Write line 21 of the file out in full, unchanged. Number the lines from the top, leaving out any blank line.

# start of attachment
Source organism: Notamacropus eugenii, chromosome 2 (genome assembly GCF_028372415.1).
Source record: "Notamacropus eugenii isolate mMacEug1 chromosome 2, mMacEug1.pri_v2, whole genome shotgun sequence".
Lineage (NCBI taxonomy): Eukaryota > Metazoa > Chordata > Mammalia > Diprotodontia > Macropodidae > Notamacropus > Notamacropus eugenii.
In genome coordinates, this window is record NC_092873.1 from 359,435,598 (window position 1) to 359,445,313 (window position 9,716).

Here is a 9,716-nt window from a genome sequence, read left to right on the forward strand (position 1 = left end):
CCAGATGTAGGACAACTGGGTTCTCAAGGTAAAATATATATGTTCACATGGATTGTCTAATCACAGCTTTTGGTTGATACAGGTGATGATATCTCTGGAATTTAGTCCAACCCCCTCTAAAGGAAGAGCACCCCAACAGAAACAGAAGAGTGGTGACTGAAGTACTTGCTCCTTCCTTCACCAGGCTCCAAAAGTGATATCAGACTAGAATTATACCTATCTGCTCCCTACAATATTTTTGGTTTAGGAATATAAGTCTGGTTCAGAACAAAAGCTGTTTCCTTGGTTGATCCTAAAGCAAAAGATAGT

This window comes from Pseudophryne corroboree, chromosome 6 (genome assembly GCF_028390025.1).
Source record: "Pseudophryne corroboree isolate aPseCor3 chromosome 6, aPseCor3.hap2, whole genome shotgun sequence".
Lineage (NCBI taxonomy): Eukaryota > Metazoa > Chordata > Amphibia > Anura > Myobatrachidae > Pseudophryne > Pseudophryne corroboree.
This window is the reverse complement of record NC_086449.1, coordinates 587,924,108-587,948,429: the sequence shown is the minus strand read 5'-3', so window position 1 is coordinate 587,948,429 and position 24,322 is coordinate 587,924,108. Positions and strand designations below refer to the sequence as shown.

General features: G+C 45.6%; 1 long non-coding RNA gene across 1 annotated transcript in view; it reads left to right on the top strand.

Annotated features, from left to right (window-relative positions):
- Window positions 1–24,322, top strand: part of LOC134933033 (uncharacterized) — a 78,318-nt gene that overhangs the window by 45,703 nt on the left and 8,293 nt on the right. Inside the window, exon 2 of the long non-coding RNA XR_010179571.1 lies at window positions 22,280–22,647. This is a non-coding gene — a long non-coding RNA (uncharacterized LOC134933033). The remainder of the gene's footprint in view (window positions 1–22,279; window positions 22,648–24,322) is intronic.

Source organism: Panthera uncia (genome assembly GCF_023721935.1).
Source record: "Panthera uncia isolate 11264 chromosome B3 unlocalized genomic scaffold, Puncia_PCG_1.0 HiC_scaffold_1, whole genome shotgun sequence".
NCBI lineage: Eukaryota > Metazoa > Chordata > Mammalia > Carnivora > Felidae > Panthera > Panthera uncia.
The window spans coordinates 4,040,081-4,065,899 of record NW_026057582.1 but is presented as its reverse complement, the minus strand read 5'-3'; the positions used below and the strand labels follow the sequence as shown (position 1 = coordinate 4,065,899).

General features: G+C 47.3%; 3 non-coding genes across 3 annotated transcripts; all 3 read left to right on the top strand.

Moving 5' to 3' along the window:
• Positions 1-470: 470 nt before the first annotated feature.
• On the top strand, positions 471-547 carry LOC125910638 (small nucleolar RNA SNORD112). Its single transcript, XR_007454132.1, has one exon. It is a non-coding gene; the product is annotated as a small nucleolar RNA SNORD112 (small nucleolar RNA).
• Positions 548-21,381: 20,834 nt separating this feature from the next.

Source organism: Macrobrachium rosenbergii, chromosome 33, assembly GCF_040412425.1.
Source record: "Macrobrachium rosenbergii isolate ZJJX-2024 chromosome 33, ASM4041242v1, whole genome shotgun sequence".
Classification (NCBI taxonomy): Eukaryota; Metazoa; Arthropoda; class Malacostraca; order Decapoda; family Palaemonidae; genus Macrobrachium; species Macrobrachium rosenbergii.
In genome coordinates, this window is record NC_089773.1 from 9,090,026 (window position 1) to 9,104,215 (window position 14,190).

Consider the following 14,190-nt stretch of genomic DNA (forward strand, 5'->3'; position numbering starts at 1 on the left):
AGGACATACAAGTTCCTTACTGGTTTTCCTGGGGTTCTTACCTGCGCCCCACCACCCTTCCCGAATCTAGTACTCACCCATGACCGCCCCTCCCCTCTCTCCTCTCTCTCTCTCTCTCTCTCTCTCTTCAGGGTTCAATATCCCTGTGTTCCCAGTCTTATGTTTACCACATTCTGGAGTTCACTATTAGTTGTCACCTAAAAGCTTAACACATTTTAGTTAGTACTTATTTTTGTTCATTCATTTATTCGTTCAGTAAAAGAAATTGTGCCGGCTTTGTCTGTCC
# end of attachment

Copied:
• On the top strand, positions 471-547 carry LOC125910638 (small nucleolar RNA SNORD112). Its single transcript, XR_007454132.1, has one exon. It is a non-coding gene; the product is annotated as a small nucleolar RNA SNORD112 (small nucleolar RNA).